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Player match statistics in junior Australian football (AF) are not well documented, and contributors to success are poorly understood. A clearer understanding of the relationships between fitness and skill in younger players participating at the foundation level of the performance pathway in AF has implications for the development of coaching priorities (eg, physical or technical).


To investigate the relationships between indices of fitness (speed, power, and endurance) and skill (coach rating) on player performance (disposals and effective disposals) in junior AF.


Junior male AF players (N = 156, 10–15 y old) were recruited from 12 teams of a single amateur recreational AF club located in metropolitan Victoria. All players were tested for fitness (20-m sprint, vertical jump, 20-m shuttle run) and rated by their coach on a 6-point Likert scale for skill (within a team in comparison with their teammates). Player performance was assessed during a single match in which disposals and their effectiveness were coded from a video recording.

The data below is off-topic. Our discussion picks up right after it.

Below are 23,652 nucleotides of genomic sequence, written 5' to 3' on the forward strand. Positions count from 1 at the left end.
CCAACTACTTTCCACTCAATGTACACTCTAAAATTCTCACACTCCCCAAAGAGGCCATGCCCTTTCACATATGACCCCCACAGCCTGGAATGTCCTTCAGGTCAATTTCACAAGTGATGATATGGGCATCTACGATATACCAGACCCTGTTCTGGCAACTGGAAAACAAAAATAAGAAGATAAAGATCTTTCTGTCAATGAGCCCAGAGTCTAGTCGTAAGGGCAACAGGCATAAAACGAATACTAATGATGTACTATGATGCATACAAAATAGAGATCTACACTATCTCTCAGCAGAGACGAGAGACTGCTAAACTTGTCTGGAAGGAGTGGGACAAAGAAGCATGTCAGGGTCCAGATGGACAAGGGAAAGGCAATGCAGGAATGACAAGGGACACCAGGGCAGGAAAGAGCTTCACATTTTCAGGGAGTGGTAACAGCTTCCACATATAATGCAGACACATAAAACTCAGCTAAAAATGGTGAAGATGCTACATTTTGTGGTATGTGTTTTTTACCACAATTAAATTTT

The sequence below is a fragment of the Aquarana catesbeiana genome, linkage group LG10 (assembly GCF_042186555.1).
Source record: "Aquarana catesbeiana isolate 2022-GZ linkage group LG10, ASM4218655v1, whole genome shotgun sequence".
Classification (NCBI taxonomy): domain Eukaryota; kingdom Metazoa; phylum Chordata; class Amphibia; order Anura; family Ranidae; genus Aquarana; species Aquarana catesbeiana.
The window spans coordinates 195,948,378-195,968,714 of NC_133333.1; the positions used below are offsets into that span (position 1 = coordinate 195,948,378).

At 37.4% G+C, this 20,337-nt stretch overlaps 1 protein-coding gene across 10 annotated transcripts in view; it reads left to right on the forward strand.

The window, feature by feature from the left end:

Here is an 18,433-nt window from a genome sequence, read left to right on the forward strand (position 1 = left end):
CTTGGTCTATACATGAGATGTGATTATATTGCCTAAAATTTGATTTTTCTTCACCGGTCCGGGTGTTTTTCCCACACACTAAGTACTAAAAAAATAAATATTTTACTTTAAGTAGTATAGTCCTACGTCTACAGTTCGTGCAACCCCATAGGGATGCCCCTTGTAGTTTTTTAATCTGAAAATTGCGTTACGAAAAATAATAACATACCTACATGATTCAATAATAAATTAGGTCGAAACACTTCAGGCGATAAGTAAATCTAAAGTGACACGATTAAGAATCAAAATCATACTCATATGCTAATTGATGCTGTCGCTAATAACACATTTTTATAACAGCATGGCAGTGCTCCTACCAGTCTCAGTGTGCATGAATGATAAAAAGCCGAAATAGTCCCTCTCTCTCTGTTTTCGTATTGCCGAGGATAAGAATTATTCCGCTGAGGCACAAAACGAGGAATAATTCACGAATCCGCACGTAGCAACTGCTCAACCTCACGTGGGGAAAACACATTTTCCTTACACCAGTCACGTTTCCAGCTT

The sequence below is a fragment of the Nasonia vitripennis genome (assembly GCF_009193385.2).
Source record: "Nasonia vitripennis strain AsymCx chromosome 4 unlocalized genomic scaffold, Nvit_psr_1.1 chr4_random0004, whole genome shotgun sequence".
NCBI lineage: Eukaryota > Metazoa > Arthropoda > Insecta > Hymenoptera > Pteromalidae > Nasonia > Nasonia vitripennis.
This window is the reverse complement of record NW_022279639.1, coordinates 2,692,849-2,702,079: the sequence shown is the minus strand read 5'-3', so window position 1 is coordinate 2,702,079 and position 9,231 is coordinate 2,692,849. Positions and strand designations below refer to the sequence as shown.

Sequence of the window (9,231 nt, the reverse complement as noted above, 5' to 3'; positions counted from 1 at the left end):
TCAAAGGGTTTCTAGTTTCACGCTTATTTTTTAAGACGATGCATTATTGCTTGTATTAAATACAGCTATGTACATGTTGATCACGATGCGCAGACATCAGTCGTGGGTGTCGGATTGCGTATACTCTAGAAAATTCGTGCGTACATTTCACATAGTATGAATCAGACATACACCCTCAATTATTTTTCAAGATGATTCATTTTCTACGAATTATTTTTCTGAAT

Coach rating of skill displayed the strongest correlations and, combined with 20-m shuttle test, showed a good ability to predict the number of both disposals and effective disposals. None of the skill or fitness attributes adequately explained the percentage of effective disposals. The influence of team did not meaningfully contribute to the performance of any of the models.


Skill development should be considered a high priority by coaches in junior AF.

All authors were with the Centre for Exercise and Sport Science, Deakin University, Burwood, Australia, at the time of the study. Robertson and Spittle are currently with Victoria University, Melbourne, Australia.

Address author correspondence to Paul Gastin at